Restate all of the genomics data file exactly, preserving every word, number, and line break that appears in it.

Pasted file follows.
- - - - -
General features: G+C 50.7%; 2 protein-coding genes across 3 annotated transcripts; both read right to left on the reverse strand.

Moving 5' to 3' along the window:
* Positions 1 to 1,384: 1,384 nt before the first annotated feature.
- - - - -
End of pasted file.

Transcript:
General features: G+C 50.7%; 2 protein-coding genes across 3 annotated transcripts; both read right to left on the reverse strand.

Moving 5' to 3' along the window:
* Positions 1 to 1,384: 1,384 nt before the first annotated feature.